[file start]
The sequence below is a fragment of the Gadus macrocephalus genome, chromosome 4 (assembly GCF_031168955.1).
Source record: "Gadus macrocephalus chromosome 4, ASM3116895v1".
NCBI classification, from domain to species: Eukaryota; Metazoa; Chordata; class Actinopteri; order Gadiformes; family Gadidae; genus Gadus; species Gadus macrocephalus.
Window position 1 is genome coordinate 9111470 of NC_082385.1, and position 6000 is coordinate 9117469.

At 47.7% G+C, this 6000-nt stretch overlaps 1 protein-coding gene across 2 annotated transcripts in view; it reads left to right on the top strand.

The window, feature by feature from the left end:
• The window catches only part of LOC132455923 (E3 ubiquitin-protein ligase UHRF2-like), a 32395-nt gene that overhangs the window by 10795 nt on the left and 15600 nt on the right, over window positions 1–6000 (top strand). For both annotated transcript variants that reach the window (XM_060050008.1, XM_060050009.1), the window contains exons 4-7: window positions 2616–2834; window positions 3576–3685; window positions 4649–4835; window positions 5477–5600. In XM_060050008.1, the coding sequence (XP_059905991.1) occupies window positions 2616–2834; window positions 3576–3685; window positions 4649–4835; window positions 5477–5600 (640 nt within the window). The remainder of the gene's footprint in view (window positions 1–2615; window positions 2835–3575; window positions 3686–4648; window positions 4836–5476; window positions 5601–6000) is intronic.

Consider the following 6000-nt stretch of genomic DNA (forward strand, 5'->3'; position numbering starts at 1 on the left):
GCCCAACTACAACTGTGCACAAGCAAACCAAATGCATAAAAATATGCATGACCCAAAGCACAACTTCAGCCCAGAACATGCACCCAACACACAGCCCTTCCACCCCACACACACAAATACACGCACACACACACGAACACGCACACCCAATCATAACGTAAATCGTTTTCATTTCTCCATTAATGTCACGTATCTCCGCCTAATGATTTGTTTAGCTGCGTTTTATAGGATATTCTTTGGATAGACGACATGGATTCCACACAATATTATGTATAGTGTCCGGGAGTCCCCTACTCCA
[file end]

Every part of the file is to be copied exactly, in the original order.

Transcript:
The sequence below is a fragment of the Gadus macrocephalus genome, chromosome 4 (assembly GCF_031168955.1).
Source record: "Gadus macrocephalus chromosome 4, ASM3116895v1".
NCBI classification, from domain to species: Eukaryota; Metazoa; Chordata; class Actinopteri; order Gadiformes; family Gadidae; genus Gadus; species Gadus macrocephalus.
Window position 1 is genome coordinate 9111470 of NC_082385.1, and position 6000 is coordinate 9117469.

At 47.7% G+C, this 6000-nt stretch overlaps 1 protein-coding gene across 2 annotated transcripts in view; it reads left to right on the top strand.

The window, feature by feature from the left end:
• The window catches only part of LOC132455923 (E3 ubiquitin-protein ligase UHRF2-like), a 32395-nt gene that overhangs the window by 10795 nt on the left and 15600 nt on the right, over window positions 1–6000 (top strand). For both annotated transcript variants that reach the window (XM_060050008.1, XM_060050009.1), the window contains exons 4-7: window positions 2616–2834; window positions 3576–3685; window positions 4649–4835; window positions 5477–5600. In XM_060050008.1, the coding sequence (XP_059905991.1) occupies window positions 2616–2834; window positions 3576–3685; window positions 4649–4835; window positions 5477–5600 (640 nt within the window). The remainder of the gene's footprint in view (window positions 1–2615; window positions 2835–3575; window positions 3686–4648; window positions 4836–5476; window positions 5601–6000) is intronic.

Consider the following 6000-nt stretch of genomic DNA (forward strand, 5'->3'; position numbering starts at 1 on the left):
GCCCAACTACAACTGTGCACAAGCAAACCAAATGCATAAAAATATGCATGACCCAAAGCACAACTTCAGCCCAGAACATGCACCCAACACACAGCCCTTCCACCCCACACACACAAATACACGCACACACACACGAACACGCACACCCAATCATAACGTAAATCGTTTTCATTTCTCCATTAATGTCACGTATCTCCGCCTAATGATTTGTTTAGCTGCGTTTTATAGGATATTCTTTGGATAGACGACATGGATTCCACACAATATTATGTATAGTGTCCGGGAGTCCCCTACTCCA